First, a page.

2007; 763 freakin’ pages. Book 2 of the Mistborn trilogy. New Author? : No. Genre : Epic Fantasy. Overall Rating : 9*/10.
Uneasy lies the head that wears a crown. Elend Venture may be king of the Central Dominance, but there is one, then two, then three hostile armies laying siege to his capital city of Luthadel. Everyone agrees that any one of those armies can take the city whenever they want.
But it will cost the attacking army a significant portion of its fighting men, and in turn it will be vulnerable to either – or both – of the other two besieging forces.
Of course, this matters little to Elend and his Mistborn, Vin; they'll have perished defending Luthadel. But perhaps there is room to negotiate. The three invading armies are of roughly equal strengths, which makes Elend’s weaker army a potential tie-breaker. And negotiations can buy the Luthadel defenders some time.
It would be even better if one or more of the invading armies could be inveigled to attack the other(s). Alas, that would take some shrewd politicking, and Elend is a novice in the art.
What’s To Like...
It’s been two years since I read the first book in the series, Mistborn, but Brandon Sanderson made it easy to pick the threads back up, especially which Allomancers have what ability. For those readers who are new to the series there is a brief backstory, but it’s tacked on in the Appendices at the end of the book. The Well of Ascension is not a standalone novel, so it is advisable to either read the first book or the backstory.
I am in awe of Brandon Sanderson’s ability to pen Epic Fantasy. There are lots of plot twists, and the bad guys in particular seem to stay one step ahead of the good guys. Some of the white-hats die in the story; some of the black-hats live to fight another day. That's kewl.
There are some new characters to get to know – most notably Tindwyl and Zane. And some new beasties as well, most notably the Koloss and the Mistwraiths. Plus a new alloy, Duralumin. The Feruchemists play a larger role this time around, as do the Keepers. I really enjoyed getting to know OreSeur the Kandra.
The book is mainly focused on the siege of Luthadel, and this inherently means less action than in Mistborn. But that consequently allows for greater character development, and Sanderson still manages to work enough action into the narrative to keep things hopping.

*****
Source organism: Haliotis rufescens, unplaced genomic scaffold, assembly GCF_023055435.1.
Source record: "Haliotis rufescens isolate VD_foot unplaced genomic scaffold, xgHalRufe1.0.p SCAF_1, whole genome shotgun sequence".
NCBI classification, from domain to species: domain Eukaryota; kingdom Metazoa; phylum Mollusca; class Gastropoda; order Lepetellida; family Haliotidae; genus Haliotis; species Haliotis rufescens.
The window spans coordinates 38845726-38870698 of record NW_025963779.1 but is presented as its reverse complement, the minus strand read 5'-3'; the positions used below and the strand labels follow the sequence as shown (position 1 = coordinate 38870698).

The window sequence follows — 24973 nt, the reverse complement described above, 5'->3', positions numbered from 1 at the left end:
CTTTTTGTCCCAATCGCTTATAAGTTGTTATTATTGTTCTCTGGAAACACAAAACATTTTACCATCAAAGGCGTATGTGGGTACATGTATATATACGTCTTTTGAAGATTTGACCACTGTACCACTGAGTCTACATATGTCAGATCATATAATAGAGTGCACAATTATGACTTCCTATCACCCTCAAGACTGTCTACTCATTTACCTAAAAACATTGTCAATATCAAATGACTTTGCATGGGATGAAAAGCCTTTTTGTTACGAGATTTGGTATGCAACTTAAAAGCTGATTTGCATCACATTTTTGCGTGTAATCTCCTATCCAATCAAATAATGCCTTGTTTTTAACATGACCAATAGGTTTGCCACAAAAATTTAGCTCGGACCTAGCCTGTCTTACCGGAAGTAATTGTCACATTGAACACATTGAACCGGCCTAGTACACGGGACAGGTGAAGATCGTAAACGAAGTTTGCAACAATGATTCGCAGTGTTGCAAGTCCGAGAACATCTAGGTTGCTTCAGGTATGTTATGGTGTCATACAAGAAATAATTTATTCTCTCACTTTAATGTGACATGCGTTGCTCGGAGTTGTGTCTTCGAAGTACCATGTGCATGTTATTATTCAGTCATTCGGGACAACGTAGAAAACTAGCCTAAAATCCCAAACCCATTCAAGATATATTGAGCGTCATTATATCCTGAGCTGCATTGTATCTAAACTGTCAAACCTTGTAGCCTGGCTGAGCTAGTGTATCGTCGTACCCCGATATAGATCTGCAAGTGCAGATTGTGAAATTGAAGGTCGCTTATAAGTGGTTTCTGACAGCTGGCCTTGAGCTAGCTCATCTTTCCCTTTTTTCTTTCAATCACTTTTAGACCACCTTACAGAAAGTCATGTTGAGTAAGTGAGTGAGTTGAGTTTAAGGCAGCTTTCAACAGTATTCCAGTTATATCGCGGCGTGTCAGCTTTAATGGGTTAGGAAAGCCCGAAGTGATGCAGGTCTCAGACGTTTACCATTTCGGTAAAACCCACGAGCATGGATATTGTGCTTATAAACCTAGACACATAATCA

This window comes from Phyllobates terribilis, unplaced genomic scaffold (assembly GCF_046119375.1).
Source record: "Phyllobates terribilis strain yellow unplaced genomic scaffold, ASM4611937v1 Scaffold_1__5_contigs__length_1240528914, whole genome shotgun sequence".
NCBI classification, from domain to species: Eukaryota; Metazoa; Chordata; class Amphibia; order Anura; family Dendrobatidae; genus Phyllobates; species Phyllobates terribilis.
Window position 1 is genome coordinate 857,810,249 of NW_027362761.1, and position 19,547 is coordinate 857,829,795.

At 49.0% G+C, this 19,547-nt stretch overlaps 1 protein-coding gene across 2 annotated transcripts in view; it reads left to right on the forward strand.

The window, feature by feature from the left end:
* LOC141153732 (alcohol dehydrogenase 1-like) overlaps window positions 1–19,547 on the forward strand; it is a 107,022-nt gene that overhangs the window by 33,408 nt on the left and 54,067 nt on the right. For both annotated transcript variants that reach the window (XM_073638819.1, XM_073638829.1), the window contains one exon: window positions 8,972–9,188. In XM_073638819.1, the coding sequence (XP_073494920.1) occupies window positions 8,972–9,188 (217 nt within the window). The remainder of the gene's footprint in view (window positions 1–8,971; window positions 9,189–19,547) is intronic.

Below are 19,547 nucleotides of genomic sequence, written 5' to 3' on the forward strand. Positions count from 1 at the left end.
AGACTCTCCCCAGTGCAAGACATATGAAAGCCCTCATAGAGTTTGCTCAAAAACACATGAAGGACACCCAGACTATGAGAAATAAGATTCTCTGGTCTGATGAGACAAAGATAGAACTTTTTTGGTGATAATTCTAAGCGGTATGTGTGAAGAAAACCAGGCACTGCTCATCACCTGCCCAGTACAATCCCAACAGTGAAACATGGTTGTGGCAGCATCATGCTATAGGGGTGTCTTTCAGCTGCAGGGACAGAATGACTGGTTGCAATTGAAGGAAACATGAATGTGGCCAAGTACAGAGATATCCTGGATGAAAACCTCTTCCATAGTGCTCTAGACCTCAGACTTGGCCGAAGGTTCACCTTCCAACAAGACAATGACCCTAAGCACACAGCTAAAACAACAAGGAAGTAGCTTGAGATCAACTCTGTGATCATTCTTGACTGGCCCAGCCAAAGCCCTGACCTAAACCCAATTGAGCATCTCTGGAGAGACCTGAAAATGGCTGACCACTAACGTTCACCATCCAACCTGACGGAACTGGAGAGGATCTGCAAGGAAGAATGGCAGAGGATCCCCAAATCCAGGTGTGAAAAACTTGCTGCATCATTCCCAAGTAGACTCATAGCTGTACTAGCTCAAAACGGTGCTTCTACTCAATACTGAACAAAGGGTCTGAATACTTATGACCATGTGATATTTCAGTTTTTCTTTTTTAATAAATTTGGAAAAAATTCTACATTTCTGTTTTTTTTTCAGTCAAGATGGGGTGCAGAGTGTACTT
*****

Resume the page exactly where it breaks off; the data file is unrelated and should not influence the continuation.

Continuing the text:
Since this is the middle book in a trilogy, the storyline suffers a bit from being neither the beginning nor the end of tale. There is little progress on the overarching thread, which involves healing the land from the encroachment of the Mists. The embodiment of this Evil, called The Deepness, is growing stronger and more deadly as time passes. Still, the immediate plotline thread – the siege of Luthadel – is fully resolved, so this is an entertaining read that presumably sets up the dramatic climax in Book 3
Kewlest New Word. . .
Mulled Wine (n.; phrase) : a hot alcoholic drink made of red wine mixed with sugar and spices and served hot or warm. Traditionally drunk during winter.
“You know,” OreSeur muttered quietly, obviously counting on her tin to let Vin hear him, “it seems that these meetings would be more productive if someone forgot to invite those two.”
Vin smiled. “They’re not that bad,” she whispered.
OreSeur raised an eyebrow.
“Okay,” Vin said. “They do distract us a little bit.”
“I could always eat one of them, if you wish,” OreSeur said. That might speed things up.
Vin paused. (pg. 334)
“Nothing to worry about,” Spook said. “Just a mistwraith.”
“What?” Elend asked.
“Mistwraith,” Spook said. “You know. Big goopy things? Related to Kandra? Don’t tell me you haven’t read about them?”
“I have,” Elend said, nervously scanning the darkness. “But, I never thought I’d be out in the mists with one.”
Spook shrugged. “It’s probably just following our scent, hoping that we’ll leave some trash for it to eat. The things are harmless, mostly.”
“Mostly?” Elend asked. (pg. 716)
“I’m not a good person or a bad person. I’m just here to kill things.” (pg. 255)
Religion has a larger role in The Well of Ascension than in most Epic Fantasies, and I’ve seen some reviewers knock Brandon Sanderson because of his religious upbringing. Personally, I haven’t seen any “preachiness” in either of the first two books in this series.
If there is a theological message here, it is “There are many religions in the world. They are all of equal value. Pick whichever one seems best suited for you.” I have read other books that have been little more than a sham veneer for the author’s self-driven proselytizing. This book, and this series for that matter, do not fall in that category.
9 Stars. Thus far, this is just about a perfect Epic Fantasy series. Excellent world-building; a complex saga; installments published in a timely manner; and over and done with after only three books. The closing volume, The Hero of Ages, sits upon my TBR shelf.